Exhibit Exposes Past and Present Psychiatric Human Rights Abuses in Vancouver

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To raise awareness and flank its protest of the World Federation for ADHD congress, the Citizen's Commission on Human Rights cut the ribbon on its famous Psychiatry: An Industry of Death exhibit in Vancouver’s Chinatown.

Erected in the heart of the city's Downtown Eastside, the hard hitting exhibit covers the history of psychiatry from its early barbaric practices to the social mind bending “treatments” and abusive practices of today which include electroconvulsive therapy (ECT), placing brain stimulating wires in the brain, use of restraints and over drugging from children to the elderly.

As part of the Of great concern is the treatment of children - in a recent Canadian study, it stated that one in 20 kids is diagnosed with Attention Deficit Disorder and one in 10 is prescribed anti-psychotic drugs as well as anti-depressants on top of the stimulant drugs for ADHD. These are given to children as young as 6 years old. The side effects include sleep terror, emotional disorder, moaning, convulsion, weight loss, chest pain, muscle twitching, intentional self-injury, depression, staring and fecal incontinence. Antipsychotics are also increasingly being used “off label” for children with attention-deficit-hyperactivity disorder, “conduct” disorders, aggression and other behavioural problems. The drugs can increase suicidal thinking in young people, and studies suggest they are little better than placebo in mild to moderate cases.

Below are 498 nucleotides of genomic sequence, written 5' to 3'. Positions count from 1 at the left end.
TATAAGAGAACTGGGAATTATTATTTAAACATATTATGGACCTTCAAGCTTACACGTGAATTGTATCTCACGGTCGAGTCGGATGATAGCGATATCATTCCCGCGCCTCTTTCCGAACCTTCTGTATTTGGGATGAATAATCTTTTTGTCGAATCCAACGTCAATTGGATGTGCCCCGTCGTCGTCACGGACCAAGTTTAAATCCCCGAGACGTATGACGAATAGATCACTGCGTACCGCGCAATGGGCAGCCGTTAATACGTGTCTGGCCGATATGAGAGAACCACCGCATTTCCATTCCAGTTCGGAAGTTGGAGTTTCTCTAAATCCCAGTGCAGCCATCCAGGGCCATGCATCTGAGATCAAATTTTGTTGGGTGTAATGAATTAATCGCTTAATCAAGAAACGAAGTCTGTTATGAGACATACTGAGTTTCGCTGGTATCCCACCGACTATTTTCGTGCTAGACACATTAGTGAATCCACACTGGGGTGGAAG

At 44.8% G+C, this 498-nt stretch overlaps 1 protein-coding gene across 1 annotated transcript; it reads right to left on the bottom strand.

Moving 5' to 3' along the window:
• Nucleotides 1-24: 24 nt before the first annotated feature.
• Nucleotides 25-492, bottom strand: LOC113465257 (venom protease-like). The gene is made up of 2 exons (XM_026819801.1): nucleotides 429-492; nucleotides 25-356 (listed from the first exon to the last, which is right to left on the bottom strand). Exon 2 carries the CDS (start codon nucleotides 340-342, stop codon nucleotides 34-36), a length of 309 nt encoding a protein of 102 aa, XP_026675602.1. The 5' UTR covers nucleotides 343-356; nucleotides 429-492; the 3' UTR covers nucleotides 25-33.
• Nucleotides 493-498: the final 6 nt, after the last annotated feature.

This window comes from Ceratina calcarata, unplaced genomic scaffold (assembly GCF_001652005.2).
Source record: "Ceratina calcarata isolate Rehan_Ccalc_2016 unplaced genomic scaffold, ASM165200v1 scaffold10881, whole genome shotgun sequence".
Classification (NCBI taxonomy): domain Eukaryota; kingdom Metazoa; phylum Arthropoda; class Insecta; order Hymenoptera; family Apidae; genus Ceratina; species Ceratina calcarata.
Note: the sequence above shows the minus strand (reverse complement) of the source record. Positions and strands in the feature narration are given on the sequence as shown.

“Children are the perfect candidates for the psychiatric industry”, said Brian Beaumont, President for CCHR BC. “Once hooked on these drugs, it is painful and extremely difficult to get off, and they will need treatment and be medicated throughout their lives,” added Beaumont.

“We hope to raise awareness with this exhibit so parents and medical professionals can make better choices regarding the use of harmful drugs and treatment in particular with children.”

The Citizens Commission on Human Rights (CCHR) is a nonprofit mental health watchdog, responsible for helping to enact more than 150 laws protecting individuals from abusive or coercive practices. CCHR has long fought to restore basic inalienable human rights to the field of mental health, including, but not limited to, full informed consent regarding the medical legitimacy of psychiatric diagnosis, the risks of psychiatric treatments, the right to all available medical alternatives, and the right to refuse any treatment considered harmful.

The traveling exhibit stayed up at 168 East Pender until May 7th.

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Angela Ilasi
Citizens Commission on Human Rights Canada
+1 4168738771
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Angela Ilasi